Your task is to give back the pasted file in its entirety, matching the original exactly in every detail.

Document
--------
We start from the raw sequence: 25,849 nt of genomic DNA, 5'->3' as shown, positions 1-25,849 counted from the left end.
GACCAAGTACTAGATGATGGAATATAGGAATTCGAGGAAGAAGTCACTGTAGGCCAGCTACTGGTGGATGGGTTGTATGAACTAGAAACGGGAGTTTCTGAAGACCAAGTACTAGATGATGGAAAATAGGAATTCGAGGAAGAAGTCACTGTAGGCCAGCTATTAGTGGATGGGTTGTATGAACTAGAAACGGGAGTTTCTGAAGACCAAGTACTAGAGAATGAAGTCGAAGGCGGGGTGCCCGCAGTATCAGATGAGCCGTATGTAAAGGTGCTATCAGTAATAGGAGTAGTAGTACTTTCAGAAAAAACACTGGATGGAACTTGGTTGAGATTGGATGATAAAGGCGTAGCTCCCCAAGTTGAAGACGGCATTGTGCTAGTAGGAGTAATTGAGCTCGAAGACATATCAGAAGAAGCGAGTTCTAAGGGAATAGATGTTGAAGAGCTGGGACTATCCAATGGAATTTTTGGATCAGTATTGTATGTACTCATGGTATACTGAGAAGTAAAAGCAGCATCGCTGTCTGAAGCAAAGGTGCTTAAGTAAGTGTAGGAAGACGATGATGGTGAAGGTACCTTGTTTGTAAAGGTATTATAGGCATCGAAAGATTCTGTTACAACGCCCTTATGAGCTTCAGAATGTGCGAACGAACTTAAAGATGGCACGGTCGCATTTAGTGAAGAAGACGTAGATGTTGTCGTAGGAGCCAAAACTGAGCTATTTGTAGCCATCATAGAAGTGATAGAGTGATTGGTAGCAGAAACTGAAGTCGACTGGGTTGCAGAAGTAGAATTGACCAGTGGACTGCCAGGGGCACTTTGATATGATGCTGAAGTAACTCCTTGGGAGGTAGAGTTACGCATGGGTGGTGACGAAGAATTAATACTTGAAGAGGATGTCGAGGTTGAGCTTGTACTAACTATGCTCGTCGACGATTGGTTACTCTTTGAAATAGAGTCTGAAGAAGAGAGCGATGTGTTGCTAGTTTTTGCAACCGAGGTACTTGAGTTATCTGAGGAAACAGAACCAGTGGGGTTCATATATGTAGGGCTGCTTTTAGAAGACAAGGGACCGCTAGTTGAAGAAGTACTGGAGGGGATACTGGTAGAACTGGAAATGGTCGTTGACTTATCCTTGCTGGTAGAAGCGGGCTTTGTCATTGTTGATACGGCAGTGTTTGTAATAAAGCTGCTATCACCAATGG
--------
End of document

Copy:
We start from the raw sequence: 25,849 nt of genomic DNA, 5'->3' as shown, positions 1-25,849 counted from the left end.
GACCAAGTACTAGATGATGGAATATAGGAATTCGAGGAAGAAGTCACTGTAGGCCAGCTACTGGTGGATGGGTTGTATGAACTAGAAACGGGAGTTTCTGAAGACCAAGTACTAGATGATGGAAAATAGGAATTCGAGGAAGAAGTCACTGTAGGCCAGCTATTAGTGGATGGGTTGTATGAACTAGAAACGGGAGTTTCTGAAGACCAAGTACTAGAGAATGAAGTCGAAGGCGGGGTGCCCGCAGTATCAGATGAGCCGTATGTAAAGGTGCTATCAGTAATAGGAGTAGTAGTACTTTCAGAAAAAACACTGGATGGAACTTGGTTGAGATTGGATGATAAAGGCGTAGCTCCCCAAGTTGAAGACGGCATTGTGCTAGTAGGAGTAATTGAGCTCGAAGACATATCAGAAGAAGCGAGTTCTAAGGGAATAGATGTTGAAGAGCTGGGACTATCCAATGGAATTTTTGGATCAGTATTGTATGTACTCATGGTATACTGAGAAGTAAAAGCAGCATCGCTGTCTGAAGCAAAGGTGCTTAAGTAAGTGTAGGAAGACGATGATGGTGAAGGTACCTTGTTTGTAAAGGTATTATAGGCATCGAAAGATTCTGTTACAACGCCCTTATGAGCTTCAGAATGTGCGAACGAACTTAAAGATGGCACGGTCGCATTTAGTGAAGAAGACGTAGATGTTGTCGTAGGAGCCAAAACTGAGCTATTTGTAGCCATCATAGAAGTGATAGAGTGATTGGTAGCAGAAACTGAAGTCGACTGGGTTGCAGAAGTAGAATTGACCAGTGGACTGCCAGGGGCACTTTGATATGATGCTGAAGTAACTCCTTGGGAGGTAGAGTTACGCATGGGTGGTGACGAAGAATTAATACTTGAAGAGGATGTCGAGGTTGAGCTTGTACTAACTATGCTCGTCGACGATTGGTTACTCTTTGAAATAGAGTCTGAAGAAGAGAGCGATGTGTTGCTAGTTTTTGCAACCGAGGTACTTGAGTTATCTGAGGAAACAGAACCAGTGGGGTTCATATATGTAGGGCTGCTTTTAGAAGACAAGGGACCGCTAGTTGAAGAAGTACTGGAGGGGATACTGGTAGAACTGGAAATGGTCGTTGACTTATCCTTGCTGGTAGAAGCGGGCTTTGTCATTGTTGATACGGCAGTGTTTGTAATAAAGCTGCTATCACCAATGG